Security Bulletin: WannaCry Ransomware


By now you may have heard about the massive ransomware attack that began on Friday and potentially affected tens of thousands of computers in 100 or more countries.  The media was quick to report the story, as well as news of the young security researcher that helped slow the spread of the malware by finding a “kill switch” in the ransomware’s code.  However, this does not mean the risks have passed, as new variants of WannaCry (WannaCrypt0r) have already been released to the internet.

What is WannaCry? WannaCry is a form of malware known as ransomware.  Vulnerable Windows computers that come into contact with WannaCry will be encrypted and the user will be prompted to pay $300 to decrypt the files.  The ransom increases to $600 after a few days, and then threatens to delete all files after a week.


What makes WannaCry more dangerous than other ransomware is that it actively seeks to infect any other computer it can reach across the network.  It uses an older Microsoft SMB v1 file share protocol to seek out and infect other machines.  It may also spread via email attachments.  WannaCry also installs a backdoor to facilitate communication with the author.

Where did WannaCry come from? Its origins are not yet known.  However, the authors are using a Microsoft Windows vulnerability published as part of the Shadow Broker archive of NSA hacking weapons that was stolen from the US government agency.  Microsoft released a patch (MS17-010) in March in response to this vulnerability.
What should you do about WannaCry? If you are a CNS Complete Care Client, we have already applied the necessary patches to protect your network.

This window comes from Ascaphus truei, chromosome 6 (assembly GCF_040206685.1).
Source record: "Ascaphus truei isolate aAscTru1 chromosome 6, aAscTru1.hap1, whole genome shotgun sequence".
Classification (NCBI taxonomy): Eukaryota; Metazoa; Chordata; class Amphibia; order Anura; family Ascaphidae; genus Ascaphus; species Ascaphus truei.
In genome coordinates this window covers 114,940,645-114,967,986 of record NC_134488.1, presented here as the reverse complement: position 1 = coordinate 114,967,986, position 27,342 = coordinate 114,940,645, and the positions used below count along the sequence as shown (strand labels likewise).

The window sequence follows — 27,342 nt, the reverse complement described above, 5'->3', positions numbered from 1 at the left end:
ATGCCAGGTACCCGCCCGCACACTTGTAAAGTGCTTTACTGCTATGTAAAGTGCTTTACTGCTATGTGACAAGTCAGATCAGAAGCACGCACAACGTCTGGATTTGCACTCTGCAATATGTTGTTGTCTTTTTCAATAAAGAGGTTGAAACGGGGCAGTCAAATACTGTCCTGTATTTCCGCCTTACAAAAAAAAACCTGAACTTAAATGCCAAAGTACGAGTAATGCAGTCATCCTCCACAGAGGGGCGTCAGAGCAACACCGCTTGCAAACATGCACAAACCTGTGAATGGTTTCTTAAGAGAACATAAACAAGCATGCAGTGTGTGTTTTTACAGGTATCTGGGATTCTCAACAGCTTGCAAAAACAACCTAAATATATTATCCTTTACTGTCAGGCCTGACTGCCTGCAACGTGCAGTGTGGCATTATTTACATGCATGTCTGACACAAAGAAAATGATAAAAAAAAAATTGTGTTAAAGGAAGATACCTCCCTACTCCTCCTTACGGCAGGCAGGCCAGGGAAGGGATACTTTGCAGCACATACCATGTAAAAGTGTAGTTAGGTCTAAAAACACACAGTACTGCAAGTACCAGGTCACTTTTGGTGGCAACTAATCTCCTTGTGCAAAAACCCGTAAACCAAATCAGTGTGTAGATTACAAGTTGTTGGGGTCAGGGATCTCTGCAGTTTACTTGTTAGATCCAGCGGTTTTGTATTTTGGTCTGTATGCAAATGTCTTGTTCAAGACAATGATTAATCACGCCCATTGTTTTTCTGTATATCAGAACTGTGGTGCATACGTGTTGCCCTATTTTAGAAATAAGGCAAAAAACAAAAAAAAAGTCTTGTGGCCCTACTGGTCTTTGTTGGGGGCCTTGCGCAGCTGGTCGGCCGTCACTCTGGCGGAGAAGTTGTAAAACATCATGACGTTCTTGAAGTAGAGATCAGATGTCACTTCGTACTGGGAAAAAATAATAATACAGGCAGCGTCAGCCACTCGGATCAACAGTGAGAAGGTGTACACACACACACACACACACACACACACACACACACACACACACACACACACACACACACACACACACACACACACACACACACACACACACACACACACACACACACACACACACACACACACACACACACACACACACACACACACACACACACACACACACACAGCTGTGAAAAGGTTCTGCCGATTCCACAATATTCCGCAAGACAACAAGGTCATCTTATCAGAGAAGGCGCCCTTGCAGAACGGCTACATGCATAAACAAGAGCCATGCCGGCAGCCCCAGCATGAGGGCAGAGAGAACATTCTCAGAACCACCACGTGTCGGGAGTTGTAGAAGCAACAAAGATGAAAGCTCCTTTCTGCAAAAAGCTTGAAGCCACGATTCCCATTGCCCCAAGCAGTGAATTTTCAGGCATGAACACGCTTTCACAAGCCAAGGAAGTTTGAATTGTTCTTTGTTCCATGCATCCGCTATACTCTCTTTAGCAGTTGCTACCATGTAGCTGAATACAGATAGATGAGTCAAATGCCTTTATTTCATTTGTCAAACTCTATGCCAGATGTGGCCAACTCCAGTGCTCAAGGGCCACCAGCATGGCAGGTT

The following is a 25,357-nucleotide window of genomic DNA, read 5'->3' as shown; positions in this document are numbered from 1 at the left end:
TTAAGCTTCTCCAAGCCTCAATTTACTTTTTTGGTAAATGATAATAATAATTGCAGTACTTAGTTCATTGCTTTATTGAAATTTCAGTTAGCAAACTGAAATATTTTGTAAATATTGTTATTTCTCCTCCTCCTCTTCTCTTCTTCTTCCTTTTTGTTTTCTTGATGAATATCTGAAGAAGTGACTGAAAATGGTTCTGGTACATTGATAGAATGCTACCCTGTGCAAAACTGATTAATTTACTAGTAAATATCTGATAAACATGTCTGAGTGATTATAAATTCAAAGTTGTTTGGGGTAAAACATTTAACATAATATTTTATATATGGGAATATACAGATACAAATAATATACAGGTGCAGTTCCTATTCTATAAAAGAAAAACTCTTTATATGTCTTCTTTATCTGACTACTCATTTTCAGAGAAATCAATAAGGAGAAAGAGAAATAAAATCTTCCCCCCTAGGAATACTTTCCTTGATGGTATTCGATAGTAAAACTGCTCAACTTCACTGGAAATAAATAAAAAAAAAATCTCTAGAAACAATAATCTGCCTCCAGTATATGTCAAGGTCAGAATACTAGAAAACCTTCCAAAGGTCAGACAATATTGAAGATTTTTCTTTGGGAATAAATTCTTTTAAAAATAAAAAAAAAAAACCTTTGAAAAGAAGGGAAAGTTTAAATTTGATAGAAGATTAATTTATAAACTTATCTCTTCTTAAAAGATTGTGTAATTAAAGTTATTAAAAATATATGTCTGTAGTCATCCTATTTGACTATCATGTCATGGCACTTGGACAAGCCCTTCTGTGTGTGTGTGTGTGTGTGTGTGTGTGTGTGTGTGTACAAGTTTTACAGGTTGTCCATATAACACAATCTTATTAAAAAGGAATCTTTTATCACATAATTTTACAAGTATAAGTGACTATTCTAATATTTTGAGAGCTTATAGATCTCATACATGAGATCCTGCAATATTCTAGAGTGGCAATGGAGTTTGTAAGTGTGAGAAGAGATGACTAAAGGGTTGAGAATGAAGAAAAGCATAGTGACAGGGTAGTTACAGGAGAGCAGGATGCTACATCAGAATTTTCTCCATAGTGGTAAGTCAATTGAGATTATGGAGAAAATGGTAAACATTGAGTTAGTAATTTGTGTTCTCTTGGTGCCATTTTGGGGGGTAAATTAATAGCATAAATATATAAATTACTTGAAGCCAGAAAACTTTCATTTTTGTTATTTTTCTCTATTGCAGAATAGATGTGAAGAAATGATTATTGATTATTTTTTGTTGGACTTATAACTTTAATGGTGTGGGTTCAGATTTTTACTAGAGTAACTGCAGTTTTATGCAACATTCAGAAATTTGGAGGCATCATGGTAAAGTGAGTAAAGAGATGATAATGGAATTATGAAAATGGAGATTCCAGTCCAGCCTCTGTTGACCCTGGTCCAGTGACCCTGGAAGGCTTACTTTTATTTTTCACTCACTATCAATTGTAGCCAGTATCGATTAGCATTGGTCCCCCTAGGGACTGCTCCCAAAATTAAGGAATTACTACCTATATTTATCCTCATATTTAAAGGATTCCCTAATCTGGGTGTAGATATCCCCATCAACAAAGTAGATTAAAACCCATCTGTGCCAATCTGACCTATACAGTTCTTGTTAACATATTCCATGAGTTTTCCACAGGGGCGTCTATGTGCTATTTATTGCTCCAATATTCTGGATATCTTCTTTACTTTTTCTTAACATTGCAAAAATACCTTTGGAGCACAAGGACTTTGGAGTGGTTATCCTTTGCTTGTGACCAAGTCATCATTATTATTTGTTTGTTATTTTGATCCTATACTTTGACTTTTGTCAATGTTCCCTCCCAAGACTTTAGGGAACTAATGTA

If you are not a Complete Care Client please contact your IT provider or our Help Desk for assistance.

Malware is a real risk for any connected computer system, regardless of the type (PC, mobile device, etc.)  However, following general security practices can greatly reduce the risk and impact of malware:

  1. Apply patches as soon as possible.  Systems with the MS17-010 Microsoft patch are not vulnerable to WannaCry.
  2. Get obsolete systems off your network.  Vendors don’t offer patches for end-of-life systems (although Microsoft did release an update for Windows XP and Server 2003 due to how severe WannaCry is).
  3. Run up-to-date anti-virus software on every computer.
  4. Use a firewall to block inbound network access to PCs unless specifically required by the apps you are using.  Blocking SMB v1 would block this version of WannaCry.
  5. Make sure your firewall is blocking SMB from the internet.  This is a standard configuration for CNS managed firewalls.
  6. Educate your users to not open unexpected emails with attachments, or click on links in unexpected emails.  Attachments and links can contain malware like WannaCry.
  7. Maintain backups.  Up-to date backups can help you recover quickly if your files are infected.

If you have any questions, contact the Help Desk